I have a mixture of Gaussians and I want to look at their power power spectrum. The spatial distribution looks like this:


It's already been convolved with a Gaussian window function. I subtract the mean over all values and run an FFT in matlab. For the power spectrum I used $|\mathcal{F}|^2 $ and the image under is a section through the middle of the 2D phase space.


The zero phase component is orders of magnitude bigger than the rest of the spectra; given the nature of the problem I expected the power spectral density to look like a combination of Gaussians.

Edit: The data is initially given as a bivariate poisson process, defined on $ \mathbb{R}^2$. The weights are assumed to be equal and the Gaussians are equally spaced on a hexagonal grid. Now, I'm supposed to estimate the variance of the Gaussians, and wanted to do it using the empirical characteristic function,because the modified EM doesn't work well with data (I guess it's because sample is relatively small ~300 points in total). Following supervisor's suggestion, I estimated a density using Gaussian kernels, and then ran the FFT. Concerning the Matlab implementation: The 2D spatial density matrix is 'x'

nfft= 2^(nextpow2(max(size(x))));
fftx = fft2(x,nfft,nfft);
mx = abs(fftx)/length(x);
mx = mx.^2;

I selcted arbitrarily a section and plotted plot(ffshift(mx(2048,:)))

Edit2: I added a link to the data. https://www.dropbox.com/s/y5sgz0ataxe9z3s/FFT_problem_DataSet.mat

  • $\begingroup$ I'm confused by your units in your plot. What is the meaning of -100 cycles per meter? Power spectrum distributions typically have a point at infinity at the origin. Perhaps this is responsible for the result you're seeing? Have you tried looking at your result when eliminating this point? Also, power should be a log axis. $\endgroup$
    – Ed Gorcenski
    Aug 21, 2012 at 19:34
  • $\begingroup$ I suggest that this be moved to dsp.SE $\endgroup$ Aug 21, 2012 at 19:42
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    $\begingroup$ @Peter Are you sure that you're subtracting the mean before doing the FFT? $\endgroup$
    – Jim Clay
    Aug 22, 2012 at 1:05
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    $\begingroup$ Could you post your data file somewhere? $\endgroup$ Aug 22, 2012 at 8:19
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    $\begingroup$ @Peter what sort of data is that? I guess it is the 2D plot of the densities right? If your signal is zero mean random signal you will not see a peak at zero. It never happens. plot(abs(fft(randn(1,100)))) for example. $\endgroup$ Aug 22, 2012 at 11:44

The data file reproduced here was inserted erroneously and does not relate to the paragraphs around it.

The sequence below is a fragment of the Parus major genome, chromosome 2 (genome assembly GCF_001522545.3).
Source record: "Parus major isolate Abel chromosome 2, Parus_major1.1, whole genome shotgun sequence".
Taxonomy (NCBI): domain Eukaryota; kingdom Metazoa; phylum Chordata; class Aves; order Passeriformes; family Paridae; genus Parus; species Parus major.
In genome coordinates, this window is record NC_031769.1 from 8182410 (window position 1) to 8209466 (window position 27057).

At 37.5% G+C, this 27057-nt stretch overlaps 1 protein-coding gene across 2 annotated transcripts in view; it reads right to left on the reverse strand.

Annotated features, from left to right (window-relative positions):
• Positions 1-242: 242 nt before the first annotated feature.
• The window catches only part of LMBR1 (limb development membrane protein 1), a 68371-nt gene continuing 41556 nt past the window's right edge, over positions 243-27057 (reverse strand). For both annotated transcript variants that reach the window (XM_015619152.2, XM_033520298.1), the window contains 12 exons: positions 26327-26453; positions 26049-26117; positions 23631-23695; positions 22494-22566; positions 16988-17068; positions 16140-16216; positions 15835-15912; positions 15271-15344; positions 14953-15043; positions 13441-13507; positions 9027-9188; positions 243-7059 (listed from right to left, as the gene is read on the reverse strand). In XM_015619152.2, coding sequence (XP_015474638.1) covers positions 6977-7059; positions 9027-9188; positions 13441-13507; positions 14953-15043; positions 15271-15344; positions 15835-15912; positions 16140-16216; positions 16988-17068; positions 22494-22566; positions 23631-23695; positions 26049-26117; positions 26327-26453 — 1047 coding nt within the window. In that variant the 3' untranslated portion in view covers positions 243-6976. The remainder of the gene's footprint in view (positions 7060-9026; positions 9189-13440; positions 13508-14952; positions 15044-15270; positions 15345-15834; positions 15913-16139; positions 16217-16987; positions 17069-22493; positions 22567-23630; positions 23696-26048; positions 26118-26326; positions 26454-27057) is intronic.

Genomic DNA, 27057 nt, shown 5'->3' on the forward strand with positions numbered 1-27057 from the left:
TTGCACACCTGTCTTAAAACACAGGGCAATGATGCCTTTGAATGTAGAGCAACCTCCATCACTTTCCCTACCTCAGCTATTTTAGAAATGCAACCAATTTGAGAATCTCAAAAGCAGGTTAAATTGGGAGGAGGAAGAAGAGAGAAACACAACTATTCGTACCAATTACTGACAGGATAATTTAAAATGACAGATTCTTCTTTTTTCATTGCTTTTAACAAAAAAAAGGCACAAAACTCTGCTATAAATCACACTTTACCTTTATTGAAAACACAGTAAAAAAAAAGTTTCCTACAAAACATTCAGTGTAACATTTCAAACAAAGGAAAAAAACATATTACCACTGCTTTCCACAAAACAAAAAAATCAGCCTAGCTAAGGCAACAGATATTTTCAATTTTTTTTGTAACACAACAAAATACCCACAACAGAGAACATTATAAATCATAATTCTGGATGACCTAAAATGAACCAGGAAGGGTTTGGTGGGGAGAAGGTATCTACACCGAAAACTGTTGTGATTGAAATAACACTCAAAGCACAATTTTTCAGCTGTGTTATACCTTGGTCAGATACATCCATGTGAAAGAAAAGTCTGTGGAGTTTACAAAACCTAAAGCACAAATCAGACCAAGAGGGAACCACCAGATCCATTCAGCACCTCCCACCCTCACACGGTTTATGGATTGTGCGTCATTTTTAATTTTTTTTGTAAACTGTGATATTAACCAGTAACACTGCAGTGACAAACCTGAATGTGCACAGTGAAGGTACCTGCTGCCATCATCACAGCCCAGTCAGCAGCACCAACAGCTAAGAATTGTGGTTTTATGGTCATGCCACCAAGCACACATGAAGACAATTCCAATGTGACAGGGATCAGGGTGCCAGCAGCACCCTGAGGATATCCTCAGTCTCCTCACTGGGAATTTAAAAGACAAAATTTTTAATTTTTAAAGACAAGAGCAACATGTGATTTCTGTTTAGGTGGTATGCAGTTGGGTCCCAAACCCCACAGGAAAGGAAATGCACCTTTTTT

1 Answer 1


The first and the obvious algorithm for the solution of this problem is the EM algorithm. This algoritm is getting worse in the number of parameters. It is also too much dependent on the initial conditions.

The drawbacks of this algorithm can be circumvented by parallel computing. This means you have $N$ EM algorithms run simultaneously which have different initialization points. The final algoritm takes all parameters estimated by N processors and based on the wellness of the fit gives the final decicion.

Another method is to use the central moments until Mth order. When written in a parametric form each xth order moment gives a linear/non-linear combination of parameters which are to be estimated. From here one can construct a test. Of course the moments should also be estimated from the data.

Another method would be to employ a better search algorithn. That is called particle swarm optimization. It will run similar to EM. However it is a stochastic algorithm have different characteristics than EM such as to be able to deal with more number of parameters. It is a kind of team optimization algorithm.

Thats all in my mind at the moment. Good luck with the experiments.

  • $\begingroup$ I've been looking into the EM and the method of the moments, the first looks a bit more appealing because I'm a bit pressed for time. Is it possible to run the EM on non-categorical data? The Matlab implementation of EM allows only for binary data; if it were possible to use the EM on the densities, as plotted in the top figure, I should be fine. $\endgroup$ Aug 26, 2012 at 17:19
  • $\begingroup$ Yes sure. Implementation is also quite easy. Fix the parameters with respect to all densities except for one. And estimate the parameters of the unknown density using the regular way. Since all other densities are assumed to be known in this stage, maximum likelihood estimation should maximize the likelihood of $f_1(\mu_1,\sigma_1,\epsilon_1)+f$. As $f$ is constant, maximum likelihood estimation of $\mu,\sigma,\epsilon$ is simple. In the next iteration, use the parameters that you found in the first stage and now you have $f_2(\mu_2,\sigma_2,\epsilon_2)+f$ for the maximul likelihood estimation $\endgroup$ Aug 26, 2012 at 22:09

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